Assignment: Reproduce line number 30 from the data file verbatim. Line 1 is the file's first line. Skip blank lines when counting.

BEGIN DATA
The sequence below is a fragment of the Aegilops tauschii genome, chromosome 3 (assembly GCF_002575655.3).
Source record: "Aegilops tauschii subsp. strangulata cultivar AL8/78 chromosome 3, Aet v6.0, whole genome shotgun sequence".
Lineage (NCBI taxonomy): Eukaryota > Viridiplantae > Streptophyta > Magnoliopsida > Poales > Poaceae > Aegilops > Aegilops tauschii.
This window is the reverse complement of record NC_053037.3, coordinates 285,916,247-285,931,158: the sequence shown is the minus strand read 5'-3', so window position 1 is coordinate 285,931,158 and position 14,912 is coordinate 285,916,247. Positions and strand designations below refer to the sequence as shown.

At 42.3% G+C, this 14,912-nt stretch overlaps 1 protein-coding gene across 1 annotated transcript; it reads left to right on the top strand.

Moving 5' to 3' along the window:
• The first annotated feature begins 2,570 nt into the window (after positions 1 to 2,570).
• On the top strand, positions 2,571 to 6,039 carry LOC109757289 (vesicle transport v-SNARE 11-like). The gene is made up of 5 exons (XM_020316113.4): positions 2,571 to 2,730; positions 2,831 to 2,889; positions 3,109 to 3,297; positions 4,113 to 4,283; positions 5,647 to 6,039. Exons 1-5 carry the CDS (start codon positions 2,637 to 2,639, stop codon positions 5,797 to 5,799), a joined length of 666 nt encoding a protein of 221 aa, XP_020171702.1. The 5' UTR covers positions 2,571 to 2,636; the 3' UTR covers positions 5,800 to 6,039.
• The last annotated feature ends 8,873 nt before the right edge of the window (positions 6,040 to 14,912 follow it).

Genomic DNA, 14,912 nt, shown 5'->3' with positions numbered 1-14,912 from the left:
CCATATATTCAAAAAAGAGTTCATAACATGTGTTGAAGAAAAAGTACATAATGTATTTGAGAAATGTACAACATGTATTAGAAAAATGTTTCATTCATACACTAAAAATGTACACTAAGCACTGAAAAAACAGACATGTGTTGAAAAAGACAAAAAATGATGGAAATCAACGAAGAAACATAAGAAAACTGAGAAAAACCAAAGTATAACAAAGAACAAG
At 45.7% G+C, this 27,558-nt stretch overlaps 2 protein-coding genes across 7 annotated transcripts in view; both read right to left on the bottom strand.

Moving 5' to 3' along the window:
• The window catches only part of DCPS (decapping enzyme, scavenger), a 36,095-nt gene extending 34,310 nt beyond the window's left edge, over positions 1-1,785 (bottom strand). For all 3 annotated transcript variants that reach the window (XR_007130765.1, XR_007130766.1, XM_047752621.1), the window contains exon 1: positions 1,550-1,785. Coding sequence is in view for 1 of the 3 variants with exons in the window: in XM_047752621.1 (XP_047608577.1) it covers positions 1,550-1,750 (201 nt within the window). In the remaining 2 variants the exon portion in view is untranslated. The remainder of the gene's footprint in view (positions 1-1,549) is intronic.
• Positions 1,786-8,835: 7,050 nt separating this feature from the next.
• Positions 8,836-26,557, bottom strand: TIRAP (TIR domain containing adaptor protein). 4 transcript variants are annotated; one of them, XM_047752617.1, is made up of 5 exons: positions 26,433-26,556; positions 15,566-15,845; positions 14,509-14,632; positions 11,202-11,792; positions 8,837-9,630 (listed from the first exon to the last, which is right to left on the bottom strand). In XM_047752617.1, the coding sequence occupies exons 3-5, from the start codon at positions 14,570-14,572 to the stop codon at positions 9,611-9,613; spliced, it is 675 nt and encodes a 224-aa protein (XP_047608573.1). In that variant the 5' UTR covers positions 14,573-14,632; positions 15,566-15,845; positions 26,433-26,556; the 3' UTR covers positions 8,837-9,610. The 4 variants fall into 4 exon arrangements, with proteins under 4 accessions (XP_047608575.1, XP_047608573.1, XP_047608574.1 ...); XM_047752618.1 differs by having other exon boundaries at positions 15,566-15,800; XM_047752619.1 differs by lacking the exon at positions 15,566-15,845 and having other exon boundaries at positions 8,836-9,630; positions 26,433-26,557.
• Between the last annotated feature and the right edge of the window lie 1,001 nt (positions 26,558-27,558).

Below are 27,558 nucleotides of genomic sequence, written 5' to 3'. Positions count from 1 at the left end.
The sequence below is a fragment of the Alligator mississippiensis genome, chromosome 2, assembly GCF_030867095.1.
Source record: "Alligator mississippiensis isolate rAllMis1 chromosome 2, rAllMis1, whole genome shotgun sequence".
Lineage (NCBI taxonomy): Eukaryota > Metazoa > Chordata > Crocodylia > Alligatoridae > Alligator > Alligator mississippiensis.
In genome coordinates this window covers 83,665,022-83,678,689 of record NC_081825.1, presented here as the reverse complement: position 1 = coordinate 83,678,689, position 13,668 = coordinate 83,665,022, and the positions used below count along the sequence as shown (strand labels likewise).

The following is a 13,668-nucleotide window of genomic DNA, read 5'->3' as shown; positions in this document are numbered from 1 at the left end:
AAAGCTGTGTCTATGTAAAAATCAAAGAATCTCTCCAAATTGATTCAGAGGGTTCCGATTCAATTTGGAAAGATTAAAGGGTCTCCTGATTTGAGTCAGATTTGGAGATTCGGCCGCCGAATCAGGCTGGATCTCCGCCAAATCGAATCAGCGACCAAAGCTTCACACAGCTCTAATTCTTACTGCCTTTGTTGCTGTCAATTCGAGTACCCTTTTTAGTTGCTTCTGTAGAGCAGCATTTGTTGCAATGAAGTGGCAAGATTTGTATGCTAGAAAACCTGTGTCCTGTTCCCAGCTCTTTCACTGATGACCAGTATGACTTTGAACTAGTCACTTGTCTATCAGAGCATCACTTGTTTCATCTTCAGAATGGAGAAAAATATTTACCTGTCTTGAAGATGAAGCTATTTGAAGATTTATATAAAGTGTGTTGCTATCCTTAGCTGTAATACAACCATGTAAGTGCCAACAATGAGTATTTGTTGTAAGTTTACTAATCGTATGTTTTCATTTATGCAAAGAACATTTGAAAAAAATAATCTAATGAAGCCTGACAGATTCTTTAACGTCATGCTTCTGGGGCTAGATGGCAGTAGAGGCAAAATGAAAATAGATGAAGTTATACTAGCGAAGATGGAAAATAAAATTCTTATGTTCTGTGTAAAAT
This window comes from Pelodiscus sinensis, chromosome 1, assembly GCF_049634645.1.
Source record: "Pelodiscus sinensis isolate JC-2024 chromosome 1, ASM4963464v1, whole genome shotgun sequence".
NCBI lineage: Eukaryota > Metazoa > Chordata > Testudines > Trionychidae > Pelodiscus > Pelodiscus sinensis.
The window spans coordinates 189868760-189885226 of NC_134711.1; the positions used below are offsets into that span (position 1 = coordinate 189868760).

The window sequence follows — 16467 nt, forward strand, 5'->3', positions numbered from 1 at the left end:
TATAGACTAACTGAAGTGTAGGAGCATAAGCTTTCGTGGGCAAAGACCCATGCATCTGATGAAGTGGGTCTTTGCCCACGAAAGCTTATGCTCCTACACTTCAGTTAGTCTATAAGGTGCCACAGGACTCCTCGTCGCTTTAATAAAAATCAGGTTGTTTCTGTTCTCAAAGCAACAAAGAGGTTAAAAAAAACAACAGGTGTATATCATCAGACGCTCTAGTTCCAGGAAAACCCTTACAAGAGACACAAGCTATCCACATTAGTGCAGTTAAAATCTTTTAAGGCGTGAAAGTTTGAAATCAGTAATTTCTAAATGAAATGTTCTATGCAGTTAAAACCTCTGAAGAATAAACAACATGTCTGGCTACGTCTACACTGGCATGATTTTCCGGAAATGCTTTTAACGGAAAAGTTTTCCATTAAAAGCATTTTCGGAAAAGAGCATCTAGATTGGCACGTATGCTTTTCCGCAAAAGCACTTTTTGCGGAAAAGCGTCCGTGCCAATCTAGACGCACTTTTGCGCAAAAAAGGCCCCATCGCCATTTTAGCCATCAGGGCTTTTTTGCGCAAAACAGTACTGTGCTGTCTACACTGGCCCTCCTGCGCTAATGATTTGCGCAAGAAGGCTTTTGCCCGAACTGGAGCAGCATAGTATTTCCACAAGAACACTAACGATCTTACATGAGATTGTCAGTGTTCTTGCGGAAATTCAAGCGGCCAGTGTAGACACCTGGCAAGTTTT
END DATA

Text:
TATAGACTAACTGAAGTGTAGGAGCATAAGCTTTCGTGGGCAAAGACCCATGCATCTGATGAAGTGGGTCTTTGCCCACGAAAGCTTATGCTCCTACACTTCAGTTAGTCTATAAGGTGCCACAGGACTCCTCGTCGCTTTAATAAAAATCAGGTTGTTTCTGTTCTCAAAGCAACAAAGAGGTTAAAAAAAACAACAGGTGTATATCATCAGACGCTCTAGTTCCAGGAAAACCCTTACAAGAGACACAAGCTATCCACATTAGTGCAGTTAAAATCTTTTAAGGCGTGAAAGTTTGAAATCAGTAATTTCTAAATGAAATGTTCTATGCAGTTAAAACCTCTGAAGAATAAACAACATGTCTGGCTACGTCTACACTGGCATGATTTTCCGGAAATGCTTTTAACGGAAAAGTTTTCCATTAAAAGCATTTTCGGAAAAGAGCATCTAGATTGGCACGTATGCTTTTCCGCAAAAGCACTTTTTGCGGAAAAGCGTCCGTGCCAATCTAGACGCACTTTTGCGCAAAAAAGGCCCCATCGCCATTTTAGCCATCAGGGCTTTTTTGCGCAAAACAGTACTGTGCTGTCTACACTGGCCCTCCTGCGCTAATGATTTGCGCAAGAAGGCTTTTGCCCGAACTGGAGCAGCATAGTATTTCCACAAGAACACTAACGATCTTACATGAGATTGTCAGTGTTCTTGCGGAAATTCAAGCGGCCAGTGTAGACACCTGGCAAGTTTT